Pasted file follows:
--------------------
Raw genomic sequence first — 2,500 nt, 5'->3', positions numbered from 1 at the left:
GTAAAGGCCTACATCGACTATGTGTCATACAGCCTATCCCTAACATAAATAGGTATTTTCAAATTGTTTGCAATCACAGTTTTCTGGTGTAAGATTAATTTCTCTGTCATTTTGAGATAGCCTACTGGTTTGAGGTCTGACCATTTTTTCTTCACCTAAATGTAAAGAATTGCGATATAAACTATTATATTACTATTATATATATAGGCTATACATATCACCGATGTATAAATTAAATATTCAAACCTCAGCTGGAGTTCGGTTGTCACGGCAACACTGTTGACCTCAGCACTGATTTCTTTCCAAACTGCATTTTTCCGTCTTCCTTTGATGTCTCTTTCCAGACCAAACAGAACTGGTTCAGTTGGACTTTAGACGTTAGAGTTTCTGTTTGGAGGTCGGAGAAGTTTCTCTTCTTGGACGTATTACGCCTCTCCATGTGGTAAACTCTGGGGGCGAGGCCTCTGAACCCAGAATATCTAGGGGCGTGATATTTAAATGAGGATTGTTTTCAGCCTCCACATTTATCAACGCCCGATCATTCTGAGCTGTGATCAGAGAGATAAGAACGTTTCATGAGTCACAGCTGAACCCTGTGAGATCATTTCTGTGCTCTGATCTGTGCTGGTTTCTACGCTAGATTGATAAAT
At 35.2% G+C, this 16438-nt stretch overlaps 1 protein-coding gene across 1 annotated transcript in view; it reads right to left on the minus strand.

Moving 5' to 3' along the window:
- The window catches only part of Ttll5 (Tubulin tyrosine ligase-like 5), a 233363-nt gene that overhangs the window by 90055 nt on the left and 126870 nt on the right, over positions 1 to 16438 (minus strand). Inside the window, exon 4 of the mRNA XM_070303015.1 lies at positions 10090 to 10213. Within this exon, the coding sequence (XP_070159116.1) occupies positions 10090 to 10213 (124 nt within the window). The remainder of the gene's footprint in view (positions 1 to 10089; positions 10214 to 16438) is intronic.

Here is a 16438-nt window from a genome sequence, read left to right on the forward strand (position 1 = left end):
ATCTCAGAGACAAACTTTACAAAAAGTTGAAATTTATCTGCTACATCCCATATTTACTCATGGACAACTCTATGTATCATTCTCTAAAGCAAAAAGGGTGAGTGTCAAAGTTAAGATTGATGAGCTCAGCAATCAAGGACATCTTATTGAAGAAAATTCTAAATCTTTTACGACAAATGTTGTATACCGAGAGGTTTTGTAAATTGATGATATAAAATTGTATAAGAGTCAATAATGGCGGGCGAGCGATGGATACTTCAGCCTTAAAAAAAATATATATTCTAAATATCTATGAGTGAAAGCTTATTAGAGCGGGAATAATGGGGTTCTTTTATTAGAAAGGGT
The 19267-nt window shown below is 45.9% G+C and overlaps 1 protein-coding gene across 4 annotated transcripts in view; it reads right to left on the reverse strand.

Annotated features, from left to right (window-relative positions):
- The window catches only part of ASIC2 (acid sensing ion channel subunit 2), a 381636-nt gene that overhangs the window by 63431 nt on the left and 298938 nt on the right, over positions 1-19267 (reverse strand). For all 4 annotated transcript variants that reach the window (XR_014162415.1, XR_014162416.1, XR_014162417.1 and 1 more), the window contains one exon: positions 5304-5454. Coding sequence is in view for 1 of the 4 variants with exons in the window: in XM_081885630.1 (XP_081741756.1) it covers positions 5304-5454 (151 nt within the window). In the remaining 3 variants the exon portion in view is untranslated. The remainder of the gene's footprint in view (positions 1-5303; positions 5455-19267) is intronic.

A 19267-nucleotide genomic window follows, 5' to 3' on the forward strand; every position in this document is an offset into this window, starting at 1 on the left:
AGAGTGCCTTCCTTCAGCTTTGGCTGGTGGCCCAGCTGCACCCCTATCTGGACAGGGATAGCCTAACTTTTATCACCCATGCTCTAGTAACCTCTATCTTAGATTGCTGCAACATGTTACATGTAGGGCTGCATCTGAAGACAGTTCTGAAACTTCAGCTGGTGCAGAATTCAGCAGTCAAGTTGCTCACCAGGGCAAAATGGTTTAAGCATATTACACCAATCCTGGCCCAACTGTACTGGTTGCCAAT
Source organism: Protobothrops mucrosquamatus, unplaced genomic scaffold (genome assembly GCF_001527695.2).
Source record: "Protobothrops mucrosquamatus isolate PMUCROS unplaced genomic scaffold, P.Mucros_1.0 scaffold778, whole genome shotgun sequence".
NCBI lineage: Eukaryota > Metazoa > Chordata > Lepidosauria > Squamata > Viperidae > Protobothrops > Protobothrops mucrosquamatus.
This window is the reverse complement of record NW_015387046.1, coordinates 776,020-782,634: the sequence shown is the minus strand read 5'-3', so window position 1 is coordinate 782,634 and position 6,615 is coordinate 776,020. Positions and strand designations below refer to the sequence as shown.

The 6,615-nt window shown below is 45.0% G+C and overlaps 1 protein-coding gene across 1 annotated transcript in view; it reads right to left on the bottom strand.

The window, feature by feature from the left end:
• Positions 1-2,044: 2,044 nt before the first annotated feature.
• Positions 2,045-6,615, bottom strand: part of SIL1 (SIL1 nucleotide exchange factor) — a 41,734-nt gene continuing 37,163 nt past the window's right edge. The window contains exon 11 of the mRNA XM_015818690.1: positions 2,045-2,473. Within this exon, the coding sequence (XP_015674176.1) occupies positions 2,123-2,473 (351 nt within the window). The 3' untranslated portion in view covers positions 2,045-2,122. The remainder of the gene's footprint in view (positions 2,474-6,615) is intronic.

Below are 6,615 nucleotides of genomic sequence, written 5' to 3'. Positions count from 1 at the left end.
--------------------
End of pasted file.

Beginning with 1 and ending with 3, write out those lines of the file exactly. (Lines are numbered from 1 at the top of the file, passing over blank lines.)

Raw genomic sequence first — 2,500 nt, 5'->3', positions numbered from 1 at the left:
GTAAAGGCCTACATCGACTATGTGTCATACAGCCTATCCCTAACATAAATAGGTATTTTCAAATTGTTTGCAATCACAGTTTTCTGGTGTAAGATTAATTTCTCTGTCATTTTGAGATAGCCTACTGGTTTGAGGTCTGACCATTTTTTCTTCACCTAAATGTAAAGAATTGCGATATAAACTATTATATTACTATTATATATATAGGCTATACATATCACCGATGTATAAATTAAATATTCAAACCTCAGCTGGAGTTCGGTTGTCACGGCAACACTGTTGACCTCAGCACTGATTTCTTTCCAAACTGCATTTTTCCGTCTTCCTTTGATGTCTCTTTCCAGACCAAACAGAACTGGTTCAGTTGGACTTTAGACGTTAGAGTTTCTGTTTGGAGGTCGGAGAAGTTTCTCTTCTTGGACGTATTACGCCTCTCCATGTGGTAAACTCTGGGGGCGAGGCCTCTGAACCCAGAATATCTAGGGGCGTGATATTTAAATGAGGATTGTTTTCAGCCTCCACATTTATCAACGCCCGATCATTCTGAGCTGTGATCAGAGAGATAAGAACGTTTCATGAGTCACAGCTGAACCCTGTGAGATCATTTCTGTGCTCTGATCTGTGCTGGTTTCTACGCTAGATTGATAAAT
At 35.2% G+C, this 16438-nt stretch overlaps 1 protein-coding gene across 1 annotated transcript in view; it reads right to left on the minus strand.